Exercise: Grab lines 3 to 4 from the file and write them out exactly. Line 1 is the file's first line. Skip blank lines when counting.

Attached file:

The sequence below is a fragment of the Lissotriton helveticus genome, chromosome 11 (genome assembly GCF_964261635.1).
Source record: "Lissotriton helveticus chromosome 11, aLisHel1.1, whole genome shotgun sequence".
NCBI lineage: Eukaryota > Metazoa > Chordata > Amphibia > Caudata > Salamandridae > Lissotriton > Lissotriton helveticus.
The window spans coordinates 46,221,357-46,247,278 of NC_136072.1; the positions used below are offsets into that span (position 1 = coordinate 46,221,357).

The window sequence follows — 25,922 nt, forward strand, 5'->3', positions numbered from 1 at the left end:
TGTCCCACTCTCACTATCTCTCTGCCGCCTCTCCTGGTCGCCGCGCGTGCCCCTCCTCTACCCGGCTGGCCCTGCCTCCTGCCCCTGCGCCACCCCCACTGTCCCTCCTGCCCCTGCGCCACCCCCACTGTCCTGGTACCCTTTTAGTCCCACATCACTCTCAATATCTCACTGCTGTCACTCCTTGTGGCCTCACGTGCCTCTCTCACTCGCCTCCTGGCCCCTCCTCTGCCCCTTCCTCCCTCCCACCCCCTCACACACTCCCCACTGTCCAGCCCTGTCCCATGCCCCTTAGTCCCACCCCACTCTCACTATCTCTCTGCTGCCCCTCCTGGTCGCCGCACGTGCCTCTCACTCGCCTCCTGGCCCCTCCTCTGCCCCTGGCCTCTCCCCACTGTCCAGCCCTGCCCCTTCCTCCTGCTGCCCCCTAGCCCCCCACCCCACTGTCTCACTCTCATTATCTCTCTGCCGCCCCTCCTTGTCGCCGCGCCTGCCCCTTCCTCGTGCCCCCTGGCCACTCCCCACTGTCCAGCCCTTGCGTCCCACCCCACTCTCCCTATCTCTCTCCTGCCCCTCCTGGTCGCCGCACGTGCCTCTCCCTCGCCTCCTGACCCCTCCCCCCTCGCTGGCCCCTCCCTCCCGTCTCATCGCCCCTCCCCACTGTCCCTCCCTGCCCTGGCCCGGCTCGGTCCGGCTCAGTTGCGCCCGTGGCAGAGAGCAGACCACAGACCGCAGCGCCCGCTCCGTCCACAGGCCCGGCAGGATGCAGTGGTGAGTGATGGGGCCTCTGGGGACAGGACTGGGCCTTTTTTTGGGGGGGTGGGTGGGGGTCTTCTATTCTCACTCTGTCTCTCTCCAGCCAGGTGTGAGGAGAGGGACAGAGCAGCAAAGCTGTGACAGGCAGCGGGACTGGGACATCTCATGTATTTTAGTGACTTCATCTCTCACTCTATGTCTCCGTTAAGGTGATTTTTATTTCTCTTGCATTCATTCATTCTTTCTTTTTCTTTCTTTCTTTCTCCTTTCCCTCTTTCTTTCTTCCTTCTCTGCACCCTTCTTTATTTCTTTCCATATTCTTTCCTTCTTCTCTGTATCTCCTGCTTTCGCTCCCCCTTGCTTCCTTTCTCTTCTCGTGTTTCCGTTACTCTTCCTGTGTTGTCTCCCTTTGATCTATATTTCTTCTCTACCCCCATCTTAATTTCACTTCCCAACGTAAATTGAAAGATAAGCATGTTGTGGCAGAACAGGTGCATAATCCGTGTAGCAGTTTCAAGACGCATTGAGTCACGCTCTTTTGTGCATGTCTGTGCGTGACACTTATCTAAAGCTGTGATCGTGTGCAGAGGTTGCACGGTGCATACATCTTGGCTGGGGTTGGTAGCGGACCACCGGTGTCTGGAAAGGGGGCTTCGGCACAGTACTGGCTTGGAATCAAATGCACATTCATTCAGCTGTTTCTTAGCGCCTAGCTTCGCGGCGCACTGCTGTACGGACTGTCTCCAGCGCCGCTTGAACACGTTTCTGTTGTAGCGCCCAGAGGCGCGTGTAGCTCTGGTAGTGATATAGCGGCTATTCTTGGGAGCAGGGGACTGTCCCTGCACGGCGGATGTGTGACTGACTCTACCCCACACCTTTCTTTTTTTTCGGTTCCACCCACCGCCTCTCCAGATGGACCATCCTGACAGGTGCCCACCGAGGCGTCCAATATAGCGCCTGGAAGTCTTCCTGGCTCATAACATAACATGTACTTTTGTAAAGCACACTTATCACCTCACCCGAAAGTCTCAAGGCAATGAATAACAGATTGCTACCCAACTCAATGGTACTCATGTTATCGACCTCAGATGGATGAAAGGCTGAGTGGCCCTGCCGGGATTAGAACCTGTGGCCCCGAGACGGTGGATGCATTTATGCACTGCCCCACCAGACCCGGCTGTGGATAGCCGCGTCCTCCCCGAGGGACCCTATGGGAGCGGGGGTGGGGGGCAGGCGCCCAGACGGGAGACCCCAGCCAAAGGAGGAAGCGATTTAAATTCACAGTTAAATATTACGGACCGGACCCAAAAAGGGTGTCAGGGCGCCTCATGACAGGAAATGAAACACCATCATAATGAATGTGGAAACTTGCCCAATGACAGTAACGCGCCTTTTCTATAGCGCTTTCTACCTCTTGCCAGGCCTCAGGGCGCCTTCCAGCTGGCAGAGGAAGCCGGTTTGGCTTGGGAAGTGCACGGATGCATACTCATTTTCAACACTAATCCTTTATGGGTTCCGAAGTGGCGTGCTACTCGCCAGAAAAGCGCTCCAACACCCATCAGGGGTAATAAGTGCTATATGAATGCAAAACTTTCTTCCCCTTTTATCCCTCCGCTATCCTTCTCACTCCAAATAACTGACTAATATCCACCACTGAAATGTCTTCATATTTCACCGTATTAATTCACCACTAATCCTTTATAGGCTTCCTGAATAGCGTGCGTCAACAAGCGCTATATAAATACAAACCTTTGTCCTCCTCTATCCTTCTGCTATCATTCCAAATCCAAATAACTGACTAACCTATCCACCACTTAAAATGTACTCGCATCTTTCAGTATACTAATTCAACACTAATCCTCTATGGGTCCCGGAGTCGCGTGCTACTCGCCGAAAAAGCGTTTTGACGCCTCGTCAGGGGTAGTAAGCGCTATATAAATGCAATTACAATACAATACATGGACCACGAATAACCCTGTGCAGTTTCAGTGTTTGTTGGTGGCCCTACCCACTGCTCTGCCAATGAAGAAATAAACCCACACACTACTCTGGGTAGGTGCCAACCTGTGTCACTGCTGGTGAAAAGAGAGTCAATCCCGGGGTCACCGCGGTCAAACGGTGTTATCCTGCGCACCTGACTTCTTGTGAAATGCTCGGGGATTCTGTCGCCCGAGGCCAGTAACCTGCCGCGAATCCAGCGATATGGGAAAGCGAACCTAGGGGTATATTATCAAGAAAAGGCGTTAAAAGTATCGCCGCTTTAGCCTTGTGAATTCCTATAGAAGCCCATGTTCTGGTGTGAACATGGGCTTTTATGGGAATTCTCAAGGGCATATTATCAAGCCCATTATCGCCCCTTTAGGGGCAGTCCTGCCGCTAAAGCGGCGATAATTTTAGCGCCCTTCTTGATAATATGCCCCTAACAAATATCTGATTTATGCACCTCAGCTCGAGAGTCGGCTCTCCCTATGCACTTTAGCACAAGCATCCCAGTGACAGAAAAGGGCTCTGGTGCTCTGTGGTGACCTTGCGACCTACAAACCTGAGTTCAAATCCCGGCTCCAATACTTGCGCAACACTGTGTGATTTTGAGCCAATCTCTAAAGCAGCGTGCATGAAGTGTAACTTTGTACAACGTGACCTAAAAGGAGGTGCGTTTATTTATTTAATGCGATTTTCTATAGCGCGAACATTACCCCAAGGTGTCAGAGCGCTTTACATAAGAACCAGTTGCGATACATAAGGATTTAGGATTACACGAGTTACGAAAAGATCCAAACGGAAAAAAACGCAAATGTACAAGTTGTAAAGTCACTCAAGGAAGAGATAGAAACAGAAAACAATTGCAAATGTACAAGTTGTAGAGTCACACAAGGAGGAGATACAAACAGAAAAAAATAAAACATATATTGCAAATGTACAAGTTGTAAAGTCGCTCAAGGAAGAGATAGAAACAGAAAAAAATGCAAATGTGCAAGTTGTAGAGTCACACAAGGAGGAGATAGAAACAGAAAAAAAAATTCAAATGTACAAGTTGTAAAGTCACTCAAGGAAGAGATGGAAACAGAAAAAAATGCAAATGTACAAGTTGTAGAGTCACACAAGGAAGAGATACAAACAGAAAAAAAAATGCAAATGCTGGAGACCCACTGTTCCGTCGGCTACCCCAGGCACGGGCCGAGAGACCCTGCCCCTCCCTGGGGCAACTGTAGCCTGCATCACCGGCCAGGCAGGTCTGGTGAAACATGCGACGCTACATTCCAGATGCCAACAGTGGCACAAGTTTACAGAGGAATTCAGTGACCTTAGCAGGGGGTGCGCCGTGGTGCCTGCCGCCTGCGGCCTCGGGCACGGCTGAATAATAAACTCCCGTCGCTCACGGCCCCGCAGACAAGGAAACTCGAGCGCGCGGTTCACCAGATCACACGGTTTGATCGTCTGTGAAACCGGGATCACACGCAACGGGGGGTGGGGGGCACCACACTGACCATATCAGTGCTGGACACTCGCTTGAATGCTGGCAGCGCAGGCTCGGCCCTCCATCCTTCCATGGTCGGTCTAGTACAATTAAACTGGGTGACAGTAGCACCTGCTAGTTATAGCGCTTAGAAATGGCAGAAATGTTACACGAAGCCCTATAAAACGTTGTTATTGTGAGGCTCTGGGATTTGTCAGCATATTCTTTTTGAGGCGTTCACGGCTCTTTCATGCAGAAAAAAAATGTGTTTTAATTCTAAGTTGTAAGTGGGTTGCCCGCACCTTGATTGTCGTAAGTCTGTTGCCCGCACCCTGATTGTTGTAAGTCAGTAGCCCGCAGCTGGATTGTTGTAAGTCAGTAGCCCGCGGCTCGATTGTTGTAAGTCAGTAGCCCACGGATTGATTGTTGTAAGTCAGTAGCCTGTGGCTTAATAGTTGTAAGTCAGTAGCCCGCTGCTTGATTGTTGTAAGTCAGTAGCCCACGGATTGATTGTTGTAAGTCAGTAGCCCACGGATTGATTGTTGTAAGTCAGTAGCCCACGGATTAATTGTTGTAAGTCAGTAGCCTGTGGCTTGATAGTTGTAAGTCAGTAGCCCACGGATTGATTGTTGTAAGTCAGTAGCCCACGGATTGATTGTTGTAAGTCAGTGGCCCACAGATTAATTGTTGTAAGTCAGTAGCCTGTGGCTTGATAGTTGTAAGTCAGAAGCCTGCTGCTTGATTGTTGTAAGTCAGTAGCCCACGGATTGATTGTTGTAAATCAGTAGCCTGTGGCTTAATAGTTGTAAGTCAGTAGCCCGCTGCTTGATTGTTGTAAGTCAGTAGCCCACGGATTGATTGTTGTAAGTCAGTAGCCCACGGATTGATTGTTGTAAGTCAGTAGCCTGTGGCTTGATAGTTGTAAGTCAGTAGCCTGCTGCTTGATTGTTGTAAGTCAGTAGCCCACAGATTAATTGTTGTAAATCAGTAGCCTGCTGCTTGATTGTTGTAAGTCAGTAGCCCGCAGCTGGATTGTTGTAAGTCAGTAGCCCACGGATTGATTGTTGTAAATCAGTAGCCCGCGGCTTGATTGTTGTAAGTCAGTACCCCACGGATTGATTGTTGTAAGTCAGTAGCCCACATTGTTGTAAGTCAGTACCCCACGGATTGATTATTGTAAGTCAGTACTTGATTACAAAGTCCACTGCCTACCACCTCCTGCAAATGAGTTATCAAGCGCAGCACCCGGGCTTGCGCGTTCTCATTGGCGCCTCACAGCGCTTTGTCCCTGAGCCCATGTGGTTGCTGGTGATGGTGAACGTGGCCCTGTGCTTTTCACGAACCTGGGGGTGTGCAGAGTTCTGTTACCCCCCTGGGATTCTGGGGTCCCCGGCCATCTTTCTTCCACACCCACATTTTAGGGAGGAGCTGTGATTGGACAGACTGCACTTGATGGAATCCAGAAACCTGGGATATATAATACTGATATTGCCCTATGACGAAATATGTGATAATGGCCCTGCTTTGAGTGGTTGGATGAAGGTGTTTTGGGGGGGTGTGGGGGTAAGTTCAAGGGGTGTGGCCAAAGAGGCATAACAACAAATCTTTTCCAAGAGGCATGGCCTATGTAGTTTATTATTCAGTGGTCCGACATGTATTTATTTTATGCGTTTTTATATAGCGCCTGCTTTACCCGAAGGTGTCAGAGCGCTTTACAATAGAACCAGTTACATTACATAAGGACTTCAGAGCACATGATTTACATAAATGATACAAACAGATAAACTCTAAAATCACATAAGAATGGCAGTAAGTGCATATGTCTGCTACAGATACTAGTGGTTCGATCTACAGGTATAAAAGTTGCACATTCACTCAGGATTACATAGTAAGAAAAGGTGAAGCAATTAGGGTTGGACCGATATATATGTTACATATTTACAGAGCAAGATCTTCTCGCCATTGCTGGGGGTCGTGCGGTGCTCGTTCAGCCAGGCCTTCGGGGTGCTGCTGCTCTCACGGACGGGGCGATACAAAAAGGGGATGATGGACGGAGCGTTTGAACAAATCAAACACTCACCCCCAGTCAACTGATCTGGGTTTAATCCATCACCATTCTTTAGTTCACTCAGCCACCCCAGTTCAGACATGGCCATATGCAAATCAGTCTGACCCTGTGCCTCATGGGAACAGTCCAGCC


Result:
NCBI lineage: Eukaryota > Metazoa > Chordata > Amphibia > Caudata > Salamandridae > Lissotriton > Lissotriton helveticus.
The window spans coordinates 46,221,357-46,247,278 of NC_136072.1; the positions used below are offsets into that span (position 1 = coordinate 46,221,357).